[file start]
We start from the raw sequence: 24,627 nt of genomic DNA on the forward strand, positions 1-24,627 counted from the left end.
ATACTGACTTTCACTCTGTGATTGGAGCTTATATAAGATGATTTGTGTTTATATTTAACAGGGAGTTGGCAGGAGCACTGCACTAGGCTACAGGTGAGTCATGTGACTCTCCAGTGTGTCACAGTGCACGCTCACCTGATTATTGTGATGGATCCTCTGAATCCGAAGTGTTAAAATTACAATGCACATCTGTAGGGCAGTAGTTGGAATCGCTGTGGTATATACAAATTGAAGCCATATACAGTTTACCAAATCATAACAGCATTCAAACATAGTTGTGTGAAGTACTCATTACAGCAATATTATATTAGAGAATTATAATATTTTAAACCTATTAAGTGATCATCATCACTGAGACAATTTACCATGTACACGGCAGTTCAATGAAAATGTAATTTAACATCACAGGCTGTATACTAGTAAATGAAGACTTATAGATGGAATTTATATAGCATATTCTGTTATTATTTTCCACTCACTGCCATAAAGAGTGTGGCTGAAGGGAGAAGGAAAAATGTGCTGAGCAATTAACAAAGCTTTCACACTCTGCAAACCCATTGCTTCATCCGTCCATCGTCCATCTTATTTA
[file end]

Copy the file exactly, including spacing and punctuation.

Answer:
We start from the raw sequence: 24,627 nt of genomic DNA on the forward strand, positions 1-24,627 counted from the left end.
ATACTGACTTTCACTCTGTGATTGGAGCTTATATAAGATGATTTGTGTTTATATTTAACAGGGAGTTGGCAGGAGCACTGCACTAGGCTACAGGTGAGTCATGTGACTCTCCAGTGTGTCACAGTGCACGCTCACCTGATTATTGTGATGGATCCTCTGAATCCGAAGTGTTAAAATTACAATGCACATCTGTAGGGCAGTAGTTGGAATCGCTGTGGTATATACAAATTGAAGCCATATACAGTTTACCAAATCATAACAGCATTCAAACATAGTTGTGTGAAGTACTCATTACAGCAATATTATATTAGAGAATTATAATATTTTAAACCTATTAAGTGATCATCATCACTGAGACAATTTACCATGTACACGGCAGTTCAATGAAAATGTAATTTAACATCACAGGCTGTATACTAGTAAATGAAGACTTATAGATGGAATTTATATAGCATATTCTGTTATTATTTTCCACTCACTGCCATAAAGAGTGTGGCTGAAGGGAGAAGGAAAAATGTGCTGAGCAATTAACAAAGCTTTCACACTCTGCAAACCCATTGCTTCATCCGTCCATCGTCCATCTTATTTA